Being a parent is an odd mix of being crippling lonely but also never being alone. It’s a time when your relationships shift and readjust and, sometimes, fall through the cracks. These are the places I found toughest- be sure to offer a smile at anyone clutching a baby here:
The Doctors’ Waiting Room
Going to the docs’ is bad at the best of times. No one likes the hushed tones, the oppressive heat, the panic when you didn’t hear if it was your name being called (‘Could bzzzz come to room bzzz for doctor bzzzz please?’). It’s stressful enough to navigate the fierce receptionists and disease-riddled copies of Saga Life magazine. When you add a screaming newborn and a bitching dose of mastitis then you are guaranteed to never have felt more alone. You wish your mum was there.
The Library Play Group
You feel duty-bound to take your child to the Read and Rhyme session at the library. A stash of library books signals you’re doing ok, right? Your kid will def have a head start if it can sing Frere Jacques, right? So you spend the morning prepping for the trip. You’ve remembered the buggy, the rain cover, the expressed milk, and the baby. You forget the library card and that makes you late. You have to squeeze on the edge of the circle and you slump down, just on the outskirts of the group, in a tiz of sweat and nappy bags. Everyone seems to know each other. You’re too self-conscious to sing so you mime the words. You cry in the car on the way home.
Now, a kid-free trip up the ‘big Tescos’ can feel akin to a mooch in Milan. With a kid, not so much. Some childless prat would’ve taken the last Parent and Child spot so you’ll have to schlep your child across the car park and the baby’s squawking in it’s car seat which is the heaviest thing you’ll ever carry and it’s banging against your hip and you’re already feeling like a failure because you’ve forgotten to bring any bags. Some old person will always tut and helpfully mutter ‘someone’s tired’ and you’ll shout ‘NO SHIT’ really loudly in your head. You might even torture yourself by morosely shunting the trolley through the clothes aisle hoping to find something that would fit, hide the puffiness and make you feel good. You realise you’ll have more luck with the latter in the bakery aisle. You’ll have a really lovely chat with the person on the checkout: they’re usually women, they’ve almost always had children and they always just seem to get it. As you walk back to the car from the trolley park, you think how that’ll be the last conversation you have today until your partner gets back from work.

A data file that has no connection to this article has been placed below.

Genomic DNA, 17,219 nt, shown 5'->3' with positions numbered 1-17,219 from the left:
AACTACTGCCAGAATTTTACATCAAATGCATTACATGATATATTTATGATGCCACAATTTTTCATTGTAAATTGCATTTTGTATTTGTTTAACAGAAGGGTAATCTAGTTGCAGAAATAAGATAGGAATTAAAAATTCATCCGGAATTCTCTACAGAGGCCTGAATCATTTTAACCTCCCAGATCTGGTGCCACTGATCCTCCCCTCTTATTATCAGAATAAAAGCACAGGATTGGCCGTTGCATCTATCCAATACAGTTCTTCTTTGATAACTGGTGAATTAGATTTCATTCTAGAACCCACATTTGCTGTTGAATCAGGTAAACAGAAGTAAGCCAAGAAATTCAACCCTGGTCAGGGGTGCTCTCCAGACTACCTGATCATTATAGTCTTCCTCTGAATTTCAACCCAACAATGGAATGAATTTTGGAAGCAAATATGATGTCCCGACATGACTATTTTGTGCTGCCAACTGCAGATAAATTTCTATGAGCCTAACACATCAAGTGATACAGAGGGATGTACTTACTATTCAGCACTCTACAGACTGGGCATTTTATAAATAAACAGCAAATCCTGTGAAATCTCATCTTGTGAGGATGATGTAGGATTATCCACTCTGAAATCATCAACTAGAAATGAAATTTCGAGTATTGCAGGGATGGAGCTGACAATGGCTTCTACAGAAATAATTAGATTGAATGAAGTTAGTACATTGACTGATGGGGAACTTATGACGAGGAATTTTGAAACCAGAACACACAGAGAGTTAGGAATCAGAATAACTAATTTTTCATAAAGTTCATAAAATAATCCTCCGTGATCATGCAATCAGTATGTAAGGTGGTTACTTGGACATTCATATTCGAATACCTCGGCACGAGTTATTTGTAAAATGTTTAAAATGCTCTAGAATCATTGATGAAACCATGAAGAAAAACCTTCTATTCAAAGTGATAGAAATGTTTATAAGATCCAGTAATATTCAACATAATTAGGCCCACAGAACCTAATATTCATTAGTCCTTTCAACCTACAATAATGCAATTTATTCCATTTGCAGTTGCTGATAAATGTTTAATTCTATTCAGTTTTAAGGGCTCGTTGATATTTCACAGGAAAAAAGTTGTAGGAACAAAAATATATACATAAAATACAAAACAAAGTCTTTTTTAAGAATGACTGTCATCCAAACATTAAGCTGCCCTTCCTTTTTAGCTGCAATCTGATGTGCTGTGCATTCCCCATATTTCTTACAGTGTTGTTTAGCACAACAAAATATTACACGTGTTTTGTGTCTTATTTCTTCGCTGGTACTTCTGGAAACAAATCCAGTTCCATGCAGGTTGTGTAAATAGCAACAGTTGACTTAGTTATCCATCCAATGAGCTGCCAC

You feel like a teenager when you realise social media makes you feel inferior. You should be above all that, should’ve out-grown it. But when you see all the vloggers, bloggers and buggers meeting up, winning awards and wearing cool slogan tshirts, you feel a key stage three sense of envy . You want to pose against a wall and drink cocktails and have a fringe. Social media manages to make you feel like everyone’s in the cool gang and you’re not invited. You buy a new red lipstick and practise your selfies with a sense of self-loathing.
You’ve arranged to meet someone you met at a baby group in the early days. You’ve stayed in touch sporadically since you first met in a musty village hall. Maybe she’s gone back to work and you haven’t. You feel like she’s got a million interesting things to talk about. You desperately think of things to ask her while you pick food off the floor and try to stop the baby from banging its Lamaze toy against the table. You look at your watch and think about making your excuses but only 40 minutes has passed. Will she think you’re being rude? You just want to go home and put your joggers on. You smile and ask her about her commute.
Feeling blue? Pop me a message and we can meet for a walk or a cuppa. We don’t even have to chat- we can just eat our feelings and have a little cry.